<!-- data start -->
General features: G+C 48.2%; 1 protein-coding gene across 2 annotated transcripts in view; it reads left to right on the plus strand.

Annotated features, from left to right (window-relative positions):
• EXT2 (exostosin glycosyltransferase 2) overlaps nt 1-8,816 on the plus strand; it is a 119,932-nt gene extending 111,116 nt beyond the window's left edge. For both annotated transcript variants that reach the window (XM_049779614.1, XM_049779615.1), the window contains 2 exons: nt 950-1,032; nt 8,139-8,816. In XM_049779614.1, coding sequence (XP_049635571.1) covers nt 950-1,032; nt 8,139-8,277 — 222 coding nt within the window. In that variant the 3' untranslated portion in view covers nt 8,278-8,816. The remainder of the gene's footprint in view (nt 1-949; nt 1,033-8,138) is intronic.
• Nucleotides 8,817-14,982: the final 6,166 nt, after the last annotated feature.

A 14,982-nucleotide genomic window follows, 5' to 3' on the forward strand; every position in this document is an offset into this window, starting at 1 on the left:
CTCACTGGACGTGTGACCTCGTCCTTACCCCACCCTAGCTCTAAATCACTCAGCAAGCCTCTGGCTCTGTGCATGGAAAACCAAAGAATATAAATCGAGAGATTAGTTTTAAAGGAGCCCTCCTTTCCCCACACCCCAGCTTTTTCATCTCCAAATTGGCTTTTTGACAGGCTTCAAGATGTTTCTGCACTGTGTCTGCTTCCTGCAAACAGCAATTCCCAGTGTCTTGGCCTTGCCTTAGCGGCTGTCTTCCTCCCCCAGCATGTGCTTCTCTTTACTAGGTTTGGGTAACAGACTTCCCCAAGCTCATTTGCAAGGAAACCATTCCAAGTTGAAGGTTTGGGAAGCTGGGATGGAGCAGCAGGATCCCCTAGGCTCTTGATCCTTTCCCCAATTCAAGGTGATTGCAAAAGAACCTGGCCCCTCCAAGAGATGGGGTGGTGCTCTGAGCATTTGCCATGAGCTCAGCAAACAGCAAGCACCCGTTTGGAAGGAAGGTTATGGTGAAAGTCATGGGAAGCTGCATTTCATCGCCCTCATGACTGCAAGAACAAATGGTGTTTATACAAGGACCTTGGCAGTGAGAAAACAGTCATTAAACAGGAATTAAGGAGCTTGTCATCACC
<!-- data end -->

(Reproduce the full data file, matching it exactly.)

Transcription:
General features: G+C 48.2%; 1 protein-coding gene across 2 annotated transcripts in view; it reads left to right on the plus strand.

Annotated features, from left to right (window-relative positions):
• EXT2 (exostosin glycosyltransferase 2) overlaps nt 1-8,816 on the plus strand; it is a 119,932-nt gene extending 111,116 nt beyond the window's left edge. For both annotated transcript variants that reach the window (XM_049779614.1, XM_049779615.1), the window contains 2 exons: nt 950-1,032; nt 8,139-8,816. In XM_049779614.1, coding sequence (XP_049635571.1) covers nt 950-1,032; nt 8,139-8,277 — 222 coding nt within the window. In that variant the 3' untranslated portion in view covers nt 8,278-8,816. The remainder of the gene's footprint in view (nt 1-949; nt 1,033-8,138) is intronic.
• Nucleotides 8,817-14,982: the final 6,166 nt, after the last annotated feature.

A 14,982-nucleotide genomic window follows, 5' to 3' on the forward strand; every position in this document is an offset into this window, starting at 1 on the left:
CTCACTGGACGTGTGACCTCGTCCTTACCCCACCCTAGCTCTAAATCACTCAGCAAGCCTCTGGCTCTGTGCATGGAAAACCAAAGAATATAAATCGAGAGATTAGTTTTAAAGGAGCCCTCCTTTCCCCACACCCCAGCTTTTTCATCTCCAAATTGGCTTTTTGACAGGCTTCAAGATGTTTCTGCACTGTGTCTGCTTCCTGCAAACAGCAATTCCCAGTGTCTTGGCCTTGCCTTAGCGGCTGTCTTCCTCCCCCAGCATGTGCTTCTCTTTACTAGGTTTGGGTAACAGACTTCCCCAAGCTCATTTGCAAGGAAACCATTCCAAGTTGAAGGTTTGGGAAGCTGGGATGGAGCAGCAGGATCCCCTAGGCTCTTGATCCTTTCCCCAATTCAAGGTGATTGCAAAAGAACCTGGCCCCTCCAAGAGATGGGGTGGTGCTCTGAGCATTTGCCATGAGCTCAGCAAACAGCAAGCACCCGTTTGGAAGGAAGGTTATGGTGAAAGTCATGGGAAGCTGCATTTCATCGCCCTCATGACTGCAAGAACAAATGGTGTTTATACAAGGACCTTGGCAGTGAGAAAACAGTCATTAAACAGGAATTAAGGAGCTTGTCATCACC